Dallas, TX (Law Firm Newswire) February 12, 2020 – U.S. Customs and Border Protection (CBP) denied reports that more than 60 Iranian Americans were detained at the U.S.- Canada border on January 4, 2020 and refused entry to the United States. They were allegedly held for extended periods of time at a port of entry in Blaine, Washington.
The detained individuals were trying to return home to the United States after attending an Iranian pop concert in Vancouver, Canada. The Council on American-Islamic Relations said the Iranian Americans were questioned about their political beliefs and allegiances. They also had their passports confiscated.
“Overall heightened scrutiny of foreign nationals applying for admission to the United States is an appropriate response given an increase in international tensions between the United States and Iran,” commented Stewart Rabinowitz of the Dallas and Frisco law firm of Rabinowitz & Rabinowitz, P.C. “Subjecting U.S. citizens — native born or naturalized of Iranian origin — to a critical examination of their political beliefs as a condition of admission into the country is plainly wrong. It is also legally actionable.”
Reports of Iranian Americans being detained came in light of heightened military tensions between Iran and the United States after the Trump Administration ordered an airstrike that killed Iran’s top general, Qasem Soleimani. A series of viral social media posts circulated claims that the U.S. government had issued a broad national directive to CBP to detain “all Iranians entering the country deemed potentially suspicious,” regardless of citizenship status.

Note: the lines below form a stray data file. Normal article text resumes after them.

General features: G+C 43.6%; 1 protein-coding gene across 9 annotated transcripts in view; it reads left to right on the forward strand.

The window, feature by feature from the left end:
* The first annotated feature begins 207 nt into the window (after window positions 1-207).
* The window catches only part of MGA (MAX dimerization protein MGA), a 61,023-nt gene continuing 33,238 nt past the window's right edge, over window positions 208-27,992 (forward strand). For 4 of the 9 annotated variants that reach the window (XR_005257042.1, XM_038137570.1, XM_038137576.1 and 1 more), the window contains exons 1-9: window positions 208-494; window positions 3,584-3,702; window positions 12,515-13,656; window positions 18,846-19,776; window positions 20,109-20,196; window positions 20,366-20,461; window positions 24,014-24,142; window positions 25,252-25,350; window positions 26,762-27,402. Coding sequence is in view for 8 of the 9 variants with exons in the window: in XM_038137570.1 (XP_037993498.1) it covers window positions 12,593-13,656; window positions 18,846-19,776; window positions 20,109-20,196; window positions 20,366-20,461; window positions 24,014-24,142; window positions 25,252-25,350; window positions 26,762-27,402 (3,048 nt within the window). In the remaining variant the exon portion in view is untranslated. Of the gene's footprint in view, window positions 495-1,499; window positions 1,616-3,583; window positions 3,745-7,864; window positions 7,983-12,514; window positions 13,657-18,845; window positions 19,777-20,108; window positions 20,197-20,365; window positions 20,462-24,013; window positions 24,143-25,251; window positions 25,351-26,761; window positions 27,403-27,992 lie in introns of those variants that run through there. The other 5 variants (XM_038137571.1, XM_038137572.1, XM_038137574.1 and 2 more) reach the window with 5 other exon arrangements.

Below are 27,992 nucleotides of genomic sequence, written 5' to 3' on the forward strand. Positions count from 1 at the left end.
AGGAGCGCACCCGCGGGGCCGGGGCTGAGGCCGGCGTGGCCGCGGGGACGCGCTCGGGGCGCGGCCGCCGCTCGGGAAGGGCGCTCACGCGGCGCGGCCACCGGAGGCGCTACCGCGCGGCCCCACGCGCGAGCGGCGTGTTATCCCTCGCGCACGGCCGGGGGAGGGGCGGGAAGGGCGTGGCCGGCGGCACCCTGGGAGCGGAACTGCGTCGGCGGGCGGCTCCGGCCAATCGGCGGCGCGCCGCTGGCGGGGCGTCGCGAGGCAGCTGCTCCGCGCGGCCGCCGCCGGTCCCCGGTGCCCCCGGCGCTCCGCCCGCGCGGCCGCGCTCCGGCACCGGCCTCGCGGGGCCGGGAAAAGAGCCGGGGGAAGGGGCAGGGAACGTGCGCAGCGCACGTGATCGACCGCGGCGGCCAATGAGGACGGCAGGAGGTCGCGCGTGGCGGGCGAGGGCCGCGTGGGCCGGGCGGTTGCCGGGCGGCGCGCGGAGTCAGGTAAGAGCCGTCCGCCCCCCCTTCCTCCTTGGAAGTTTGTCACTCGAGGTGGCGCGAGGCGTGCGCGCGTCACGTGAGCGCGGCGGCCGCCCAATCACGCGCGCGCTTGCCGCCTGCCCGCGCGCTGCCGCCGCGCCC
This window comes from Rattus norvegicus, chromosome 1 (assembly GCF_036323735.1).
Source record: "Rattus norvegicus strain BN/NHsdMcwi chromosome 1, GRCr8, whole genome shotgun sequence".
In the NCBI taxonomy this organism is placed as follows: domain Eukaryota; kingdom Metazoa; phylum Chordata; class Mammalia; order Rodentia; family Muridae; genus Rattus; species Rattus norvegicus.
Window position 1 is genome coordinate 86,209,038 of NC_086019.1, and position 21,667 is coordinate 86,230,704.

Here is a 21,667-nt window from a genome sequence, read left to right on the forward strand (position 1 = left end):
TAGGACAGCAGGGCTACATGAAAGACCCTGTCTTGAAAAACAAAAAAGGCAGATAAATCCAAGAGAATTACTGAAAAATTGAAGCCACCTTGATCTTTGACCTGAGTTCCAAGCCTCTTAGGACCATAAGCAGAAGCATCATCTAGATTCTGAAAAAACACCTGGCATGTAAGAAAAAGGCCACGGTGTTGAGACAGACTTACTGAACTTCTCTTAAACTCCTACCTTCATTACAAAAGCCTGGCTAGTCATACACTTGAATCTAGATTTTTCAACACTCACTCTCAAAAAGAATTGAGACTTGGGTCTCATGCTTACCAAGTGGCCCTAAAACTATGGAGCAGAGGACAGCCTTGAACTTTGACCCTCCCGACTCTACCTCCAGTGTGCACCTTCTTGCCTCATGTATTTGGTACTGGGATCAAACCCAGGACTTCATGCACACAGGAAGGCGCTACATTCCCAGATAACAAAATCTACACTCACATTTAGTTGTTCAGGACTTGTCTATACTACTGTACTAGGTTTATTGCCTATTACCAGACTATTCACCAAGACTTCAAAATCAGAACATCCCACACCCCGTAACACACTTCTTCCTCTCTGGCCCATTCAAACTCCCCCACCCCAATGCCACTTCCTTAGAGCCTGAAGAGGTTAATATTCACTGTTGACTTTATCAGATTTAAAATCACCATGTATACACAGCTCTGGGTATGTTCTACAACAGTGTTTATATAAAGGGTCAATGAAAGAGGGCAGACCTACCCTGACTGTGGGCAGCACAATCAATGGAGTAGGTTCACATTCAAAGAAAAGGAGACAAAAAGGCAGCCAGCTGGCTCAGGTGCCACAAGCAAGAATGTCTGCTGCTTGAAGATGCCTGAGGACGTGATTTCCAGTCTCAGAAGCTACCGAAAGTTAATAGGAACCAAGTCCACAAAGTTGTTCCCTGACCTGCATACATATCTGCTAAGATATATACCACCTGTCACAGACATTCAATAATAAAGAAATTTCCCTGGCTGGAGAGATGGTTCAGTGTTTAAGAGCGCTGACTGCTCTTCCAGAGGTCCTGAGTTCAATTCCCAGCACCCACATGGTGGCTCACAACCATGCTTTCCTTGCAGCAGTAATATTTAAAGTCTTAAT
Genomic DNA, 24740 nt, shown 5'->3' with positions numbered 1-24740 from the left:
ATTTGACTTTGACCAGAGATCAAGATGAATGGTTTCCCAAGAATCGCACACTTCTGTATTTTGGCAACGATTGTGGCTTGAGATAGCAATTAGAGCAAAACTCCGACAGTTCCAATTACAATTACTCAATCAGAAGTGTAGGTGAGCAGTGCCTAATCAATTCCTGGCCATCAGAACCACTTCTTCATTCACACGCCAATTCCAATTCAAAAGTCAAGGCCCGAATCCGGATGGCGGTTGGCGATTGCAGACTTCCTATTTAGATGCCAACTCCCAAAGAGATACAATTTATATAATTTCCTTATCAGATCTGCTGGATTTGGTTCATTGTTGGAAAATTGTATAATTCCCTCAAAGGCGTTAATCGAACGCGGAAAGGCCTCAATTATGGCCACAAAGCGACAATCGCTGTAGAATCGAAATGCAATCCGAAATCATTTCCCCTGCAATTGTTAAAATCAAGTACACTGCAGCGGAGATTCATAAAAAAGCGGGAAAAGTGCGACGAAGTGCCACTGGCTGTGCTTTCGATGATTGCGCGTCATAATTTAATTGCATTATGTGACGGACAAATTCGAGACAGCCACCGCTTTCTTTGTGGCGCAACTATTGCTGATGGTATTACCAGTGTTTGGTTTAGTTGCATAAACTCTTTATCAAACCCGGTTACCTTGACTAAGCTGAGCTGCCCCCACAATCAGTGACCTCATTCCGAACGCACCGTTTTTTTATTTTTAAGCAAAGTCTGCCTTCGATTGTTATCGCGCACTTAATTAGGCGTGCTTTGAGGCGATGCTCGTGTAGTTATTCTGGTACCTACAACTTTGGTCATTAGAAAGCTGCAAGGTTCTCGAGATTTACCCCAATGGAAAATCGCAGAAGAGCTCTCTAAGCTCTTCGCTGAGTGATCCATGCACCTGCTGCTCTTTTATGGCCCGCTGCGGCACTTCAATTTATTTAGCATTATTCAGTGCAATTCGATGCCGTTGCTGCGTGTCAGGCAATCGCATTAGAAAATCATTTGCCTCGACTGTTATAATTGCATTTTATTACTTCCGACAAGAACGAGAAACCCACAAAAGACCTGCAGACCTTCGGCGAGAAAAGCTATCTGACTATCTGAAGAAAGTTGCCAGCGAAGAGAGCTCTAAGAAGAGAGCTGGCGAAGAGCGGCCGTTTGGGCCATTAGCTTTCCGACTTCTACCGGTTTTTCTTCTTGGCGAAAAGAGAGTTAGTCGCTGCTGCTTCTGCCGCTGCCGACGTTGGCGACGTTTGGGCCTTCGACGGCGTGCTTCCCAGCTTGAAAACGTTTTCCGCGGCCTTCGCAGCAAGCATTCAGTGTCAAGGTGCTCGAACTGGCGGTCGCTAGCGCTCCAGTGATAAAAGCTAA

CBP denied reports of Iranian Americans being detained at the Peace Arch border crossing and stated that the detentions were not ordered by the U.S. Department of Homeland Security nor were they based on the individuals’ country of origin. The agency did not comment on reports of people being questioned about their political beliefs.
A CBP officer confirmed that security measures were enhanced at border checkpoints as standard protocol due to the simmering tensions with Iran. The longer wait times for some individuals were an inadvertent outcome resulting from an increased volume of border crossers and fewer employees during the holiday season.
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